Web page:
Acquisition Profile: Capt. Joseph Uzmann

Capt. Joseph Uzmann took over as the command, control, communications, computers, intelligence, surveillance and reconnaissance program manager in June 2016. His 23-year career has prepared him for his new challenge of developing a long-term strategy for the C4ISR program beyond the national security cutter acquisition.

Uzmann grew up on Cape Cod and thought about joining the Coast Guard from an early age. “We lived near the air station, and I always saw aircraft flying over,” he said. “I also really enjoyed sailing as a kid and saw the Coast Guard operating a lot on the water.” His father worked with a retired Coast Guard captain, who talked with Uzmann and coordinated a ride on an HH-3F Pelican helicopter. The ride convinced Uzmann that he wanted to enter the service, and he applied to the U.S. Coast Guard Academy with a recommendation from the retired captain.

Uzmann received a Bachelor of Science degree in civil engineering from the academy in 1993. Upon graduation, he started his career as an engineer and deck watch officer on Coast Guard Cutter Escape out of Charleston, South Carolina, and then as the assistant engineer and damage control officer aboard Coast Guard Cutter Venturous out of St. Petersburg, Florida.

After four years of service as an engineer, the Coast Guard sent Uzmann to flight training, where he learned to fly the HH-60J Jayhawk helicopter. He flew out of air stations in Clearwater, Florida, and Kodiak, Alaska, also performing engineering duties at both posts. Uzmann said that one of his favorite moments in the Coast Guard so far was “flying over country in Alaska that maybe no human has ever walked on.”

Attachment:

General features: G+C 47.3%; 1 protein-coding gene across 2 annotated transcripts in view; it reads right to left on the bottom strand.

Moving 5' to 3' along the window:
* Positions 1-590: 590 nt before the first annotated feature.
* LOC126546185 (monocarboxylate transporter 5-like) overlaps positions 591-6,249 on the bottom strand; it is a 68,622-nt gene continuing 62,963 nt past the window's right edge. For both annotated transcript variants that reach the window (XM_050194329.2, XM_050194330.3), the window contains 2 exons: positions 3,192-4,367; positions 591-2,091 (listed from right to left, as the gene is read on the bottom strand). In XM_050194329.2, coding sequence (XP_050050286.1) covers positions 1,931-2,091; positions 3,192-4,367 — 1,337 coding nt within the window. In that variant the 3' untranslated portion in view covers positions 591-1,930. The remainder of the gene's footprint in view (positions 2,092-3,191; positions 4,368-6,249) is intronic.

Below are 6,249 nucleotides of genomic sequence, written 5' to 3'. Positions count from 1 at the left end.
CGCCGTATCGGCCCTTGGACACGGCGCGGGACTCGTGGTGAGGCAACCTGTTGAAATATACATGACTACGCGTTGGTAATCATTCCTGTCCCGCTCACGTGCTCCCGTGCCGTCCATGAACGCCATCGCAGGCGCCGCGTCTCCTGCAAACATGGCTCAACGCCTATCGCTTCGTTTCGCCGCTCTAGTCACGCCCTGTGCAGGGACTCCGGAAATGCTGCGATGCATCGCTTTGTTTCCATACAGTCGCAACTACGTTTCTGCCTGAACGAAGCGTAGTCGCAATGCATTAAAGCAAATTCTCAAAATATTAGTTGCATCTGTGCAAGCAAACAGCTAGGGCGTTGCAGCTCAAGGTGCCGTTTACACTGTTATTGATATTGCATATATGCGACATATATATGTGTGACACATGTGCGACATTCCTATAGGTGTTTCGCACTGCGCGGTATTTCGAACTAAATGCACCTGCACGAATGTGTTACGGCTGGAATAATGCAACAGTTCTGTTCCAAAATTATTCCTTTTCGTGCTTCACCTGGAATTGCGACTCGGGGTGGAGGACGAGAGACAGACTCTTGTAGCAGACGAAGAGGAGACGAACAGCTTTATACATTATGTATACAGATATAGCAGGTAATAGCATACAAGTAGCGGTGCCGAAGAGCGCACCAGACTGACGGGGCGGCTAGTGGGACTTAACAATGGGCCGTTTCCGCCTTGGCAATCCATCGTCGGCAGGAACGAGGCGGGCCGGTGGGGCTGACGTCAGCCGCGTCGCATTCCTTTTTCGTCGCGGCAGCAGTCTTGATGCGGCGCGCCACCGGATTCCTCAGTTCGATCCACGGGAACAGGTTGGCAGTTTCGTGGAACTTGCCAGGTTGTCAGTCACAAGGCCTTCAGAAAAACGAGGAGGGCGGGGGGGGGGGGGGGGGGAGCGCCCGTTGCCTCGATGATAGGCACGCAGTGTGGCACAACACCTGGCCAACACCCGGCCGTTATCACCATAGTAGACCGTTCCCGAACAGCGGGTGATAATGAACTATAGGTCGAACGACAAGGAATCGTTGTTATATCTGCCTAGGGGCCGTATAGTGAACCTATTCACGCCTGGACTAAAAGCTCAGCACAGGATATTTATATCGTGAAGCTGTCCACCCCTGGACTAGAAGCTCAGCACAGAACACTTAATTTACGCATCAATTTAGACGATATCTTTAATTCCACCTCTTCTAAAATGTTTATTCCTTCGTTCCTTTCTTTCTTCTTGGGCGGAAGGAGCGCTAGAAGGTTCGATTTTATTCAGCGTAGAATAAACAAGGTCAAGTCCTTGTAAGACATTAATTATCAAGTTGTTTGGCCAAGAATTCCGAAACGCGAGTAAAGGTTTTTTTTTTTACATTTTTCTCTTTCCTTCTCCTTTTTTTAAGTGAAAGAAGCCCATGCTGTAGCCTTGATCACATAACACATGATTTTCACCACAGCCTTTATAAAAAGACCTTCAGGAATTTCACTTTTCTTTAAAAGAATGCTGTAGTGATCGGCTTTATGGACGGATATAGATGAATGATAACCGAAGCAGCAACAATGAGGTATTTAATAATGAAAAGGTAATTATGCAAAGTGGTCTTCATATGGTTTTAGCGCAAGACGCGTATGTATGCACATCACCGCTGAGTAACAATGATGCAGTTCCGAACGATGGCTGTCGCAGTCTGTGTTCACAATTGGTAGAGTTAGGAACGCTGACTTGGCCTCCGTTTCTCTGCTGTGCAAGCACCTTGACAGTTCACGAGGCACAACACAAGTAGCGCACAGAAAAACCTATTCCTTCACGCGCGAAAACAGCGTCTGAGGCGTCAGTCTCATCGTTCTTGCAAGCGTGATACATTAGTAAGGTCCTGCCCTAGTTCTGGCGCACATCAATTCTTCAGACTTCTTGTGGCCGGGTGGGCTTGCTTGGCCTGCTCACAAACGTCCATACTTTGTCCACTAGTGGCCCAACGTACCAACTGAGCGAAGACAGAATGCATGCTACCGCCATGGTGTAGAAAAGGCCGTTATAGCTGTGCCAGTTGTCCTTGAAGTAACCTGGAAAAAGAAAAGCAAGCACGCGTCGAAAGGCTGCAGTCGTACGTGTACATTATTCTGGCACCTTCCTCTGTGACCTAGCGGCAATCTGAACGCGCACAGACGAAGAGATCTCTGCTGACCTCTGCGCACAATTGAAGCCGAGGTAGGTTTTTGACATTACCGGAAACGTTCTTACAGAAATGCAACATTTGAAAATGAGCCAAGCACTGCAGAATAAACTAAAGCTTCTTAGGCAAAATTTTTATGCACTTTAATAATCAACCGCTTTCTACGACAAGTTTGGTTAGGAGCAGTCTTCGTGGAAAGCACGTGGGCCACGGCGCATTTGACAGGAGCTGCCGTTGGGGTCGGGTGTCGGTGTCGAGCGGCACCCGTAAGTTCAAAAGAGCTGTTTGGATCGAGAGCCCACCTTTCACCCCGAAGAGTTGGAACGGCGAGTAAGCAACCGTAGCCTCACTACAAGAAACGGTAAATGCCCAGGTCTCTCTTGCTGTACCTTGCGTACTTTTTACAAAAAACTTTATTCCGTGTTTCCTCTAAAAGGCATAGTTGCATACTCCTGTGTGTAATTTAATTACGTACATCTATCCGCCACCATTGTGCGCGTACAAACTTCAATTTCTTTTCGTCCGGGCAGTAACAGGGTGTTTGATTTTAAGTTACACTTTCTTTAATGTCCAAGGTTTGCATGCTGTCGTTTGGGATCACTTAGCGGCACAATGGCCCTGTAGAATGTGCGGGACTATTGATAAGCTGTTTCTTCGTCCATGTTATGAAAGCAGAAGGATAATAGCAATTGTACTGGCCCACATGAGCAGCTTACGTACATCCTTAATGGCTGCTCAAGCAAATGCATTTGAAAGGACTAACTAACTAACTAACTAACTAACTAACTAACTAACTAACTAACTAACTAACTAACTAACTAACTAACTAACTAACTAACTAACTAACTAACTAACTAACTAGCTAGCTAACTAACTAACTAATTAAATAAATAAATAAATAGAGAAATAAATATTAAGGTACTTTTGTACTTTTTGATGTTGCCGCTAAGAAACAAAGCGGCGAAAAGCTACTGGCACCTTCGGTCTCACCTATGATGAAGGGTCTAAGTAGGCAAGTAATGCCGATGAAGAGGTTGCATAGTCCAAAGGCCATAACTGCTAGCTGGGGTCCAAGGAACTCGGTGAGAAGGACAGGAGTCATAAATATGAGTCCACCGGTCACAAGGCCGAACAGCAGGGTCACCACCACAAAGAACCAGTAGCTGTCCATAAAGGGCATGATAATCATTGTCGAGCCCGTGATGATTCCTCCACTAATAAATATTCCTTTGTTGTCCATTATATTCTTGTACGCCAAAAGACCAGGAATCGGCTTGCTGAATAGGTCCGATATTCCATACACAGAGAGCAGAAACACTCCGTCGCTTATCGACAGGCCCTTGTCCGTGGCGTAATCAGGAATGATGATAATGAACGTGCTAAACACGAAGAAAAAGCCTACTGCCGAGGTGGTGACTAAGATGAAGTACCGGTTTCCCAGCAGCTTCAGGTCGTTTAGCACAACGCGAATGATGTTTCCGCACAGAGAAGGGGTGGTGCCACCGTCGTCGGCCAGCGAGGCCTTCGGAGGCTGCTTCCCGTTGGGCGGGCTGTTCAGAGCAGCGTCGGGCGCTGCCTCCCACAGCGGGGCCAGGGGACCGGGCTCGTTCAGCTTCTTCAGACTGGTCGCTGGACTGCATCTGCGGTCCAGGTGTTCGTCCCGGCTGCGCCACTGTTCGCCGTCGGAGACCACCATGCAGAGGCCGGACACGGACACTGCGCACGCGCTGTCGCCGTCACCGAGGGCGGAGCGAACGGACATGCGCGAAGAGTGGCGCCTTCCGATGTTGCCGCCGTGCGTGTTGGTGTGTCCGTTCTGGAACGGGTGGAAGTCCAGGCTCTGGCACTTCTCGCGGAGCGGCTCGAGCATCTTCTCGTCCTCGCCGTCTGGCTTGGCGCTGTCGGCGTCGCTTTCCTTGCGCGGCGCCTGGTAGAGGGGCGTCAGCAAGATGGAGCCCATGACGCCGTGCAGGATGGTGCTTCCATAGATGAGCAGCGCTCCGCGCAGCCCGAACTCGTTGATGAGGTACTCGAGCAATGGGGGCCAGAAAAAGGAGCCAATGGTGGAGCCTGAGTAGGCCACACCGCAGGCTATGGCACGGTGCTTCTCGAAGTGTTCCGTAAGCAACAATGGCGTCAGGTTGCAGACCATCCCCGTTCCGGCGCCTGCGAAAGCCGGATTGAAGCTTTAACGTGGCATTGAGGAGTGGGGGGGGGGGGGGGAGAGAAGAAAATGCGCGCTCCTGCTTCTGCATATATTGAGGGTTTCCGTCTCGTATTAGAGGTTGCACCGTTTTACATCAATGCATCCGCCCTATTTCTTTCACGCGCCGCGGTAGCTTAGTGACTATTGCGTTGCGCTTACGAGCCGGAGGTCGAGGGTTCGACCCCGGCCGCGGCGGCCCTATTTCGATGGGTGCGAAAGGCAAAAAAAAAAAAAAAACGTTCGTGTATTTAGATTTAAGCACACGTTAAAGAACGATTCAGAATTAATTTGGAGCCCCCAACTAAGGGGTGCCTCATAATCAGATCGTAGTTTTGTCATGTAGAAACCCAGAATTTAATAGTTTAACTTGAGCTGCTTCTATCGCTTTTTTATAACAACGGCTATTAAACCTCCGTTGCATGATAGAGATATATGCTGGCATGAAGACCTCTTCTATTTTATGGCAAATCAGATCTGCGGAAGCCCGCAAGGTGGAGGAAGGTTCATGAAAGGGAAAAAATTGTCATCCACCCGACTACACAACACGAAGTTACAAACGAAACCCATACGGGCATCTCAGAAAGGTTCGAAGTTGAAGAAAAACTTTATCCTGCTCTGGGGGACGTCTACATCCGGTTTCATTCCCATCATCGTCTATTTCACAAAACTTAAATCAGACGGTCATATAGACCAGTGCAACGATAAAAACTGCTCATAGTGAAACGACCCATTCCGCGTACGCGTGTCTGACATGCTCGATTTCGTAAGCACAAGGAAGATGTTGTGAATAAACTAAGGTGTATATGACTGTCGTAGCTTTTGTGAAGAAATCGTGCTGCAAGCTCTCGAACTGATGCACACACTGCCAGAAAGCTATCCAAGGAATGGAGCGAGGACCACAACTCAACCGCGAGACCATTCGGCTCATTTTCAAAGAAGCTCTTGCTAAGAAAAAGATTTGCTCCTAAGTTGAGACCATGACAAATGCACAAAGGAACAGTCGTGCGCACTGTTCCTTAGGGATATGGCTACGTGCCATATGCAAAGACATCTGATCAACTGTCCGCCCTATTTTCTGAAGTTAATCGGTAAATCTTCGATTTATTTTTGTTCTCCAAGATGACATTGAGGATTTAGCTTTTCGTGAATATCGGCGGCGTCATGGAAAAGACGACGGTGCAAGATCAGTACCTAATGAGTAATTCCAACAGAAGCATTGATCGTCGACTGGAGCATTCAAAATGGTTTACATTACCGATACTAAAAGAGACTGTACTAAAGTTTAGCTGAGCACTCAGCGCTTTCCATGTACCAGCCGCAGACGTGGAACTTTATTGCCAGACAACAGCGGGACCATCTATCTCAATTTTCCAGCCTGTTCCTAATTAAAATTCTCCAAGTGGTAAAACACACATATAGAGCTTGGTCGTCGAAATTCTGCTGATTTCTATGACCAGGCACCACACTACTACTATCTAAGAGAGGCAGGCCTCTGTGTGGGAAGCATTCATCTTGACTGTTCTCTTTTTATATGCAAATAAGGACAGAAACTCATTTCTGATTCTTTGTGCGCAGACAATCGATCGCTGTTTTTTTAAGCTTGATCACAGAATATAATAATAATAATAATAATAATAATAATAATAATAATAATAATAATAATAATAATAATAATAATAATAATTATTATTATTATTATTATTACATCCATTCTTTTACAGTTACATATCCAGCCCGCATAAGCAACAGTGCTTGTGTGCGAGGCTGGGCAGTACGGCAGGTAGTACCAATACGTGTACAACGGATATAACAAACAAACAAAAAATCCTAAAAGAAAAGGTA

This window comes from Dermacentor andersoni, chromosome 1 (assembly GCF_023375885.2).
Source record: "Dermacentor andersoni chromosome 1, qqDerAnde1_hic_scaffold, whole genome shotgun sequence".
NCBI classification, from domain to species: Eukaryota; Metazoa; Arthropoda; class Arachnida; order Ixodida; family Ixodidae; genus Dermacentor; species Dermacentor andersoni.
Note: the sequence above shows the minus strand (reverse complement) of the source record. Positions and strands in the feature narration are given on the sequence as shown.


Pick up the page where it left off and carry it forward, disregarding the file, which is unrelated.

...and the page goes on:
In addition to his Coast Guard flight experience, Uzmann holds a commercial pilot’s license for both fixed-wing and rotary aircraft and is rated to fly sea planes.

In 2005, Uzmann began working toward his master’s degree in engineering from Purdue University, focusing on aeronautical engineering structures. After he graduated, his career transitioned to the acquisition side of the aviation community. He worked as the engineering cell leader at the Aviation Logistics Center in Elizabeth City, North Carolina, and then as the deputy program manager for the HC-130J long range surveillance aircraft program. He next spent three years as the program manager for the H-65 Dolphin conversion and sustainment program.

Uzmann holds a Level III Program Manager acquisition certification and a Level II Systems Engineering acquisition certification. “I’m a big fan of process,” he said of his management philosophy. “Defining and improving the processes and best practices that we follow will help us achieve success. My biggest goal is to develop our long-term strategy for what the C4ISR program will be beyond the national security cutter acquisition.”

For the short term, the C4ISR program is working to bring updated combat and situational awareness systems to the NSC fleet. The upgrades are already installed on Coast Guard cutters Waesche, Hamilton and James. In 2017, the program will install the new systems on Coast Guard cutters Bertholf and Stratton and upgrade the training center in Petaluma, California, to reflect the new standard configuration. They will also continue to develop new upgrades for the NSC fleet and new systems for the offshore patrol cutter. The program is also exploring what C4ISR equipment will be needed for new polar icebreakers.

He said that his previous experience gave him a strong understanding of information flow between assets and shore-side facilities, from which he believes the C4ISR program will benefit. He also noted that the C4ISR program presents its own unique challenges. “There’s an increased emphasis on information assurance and cybersecurity, and there are different IT requirements for surface assets than for aviation assets,” he said.

For more information: C4ISR program page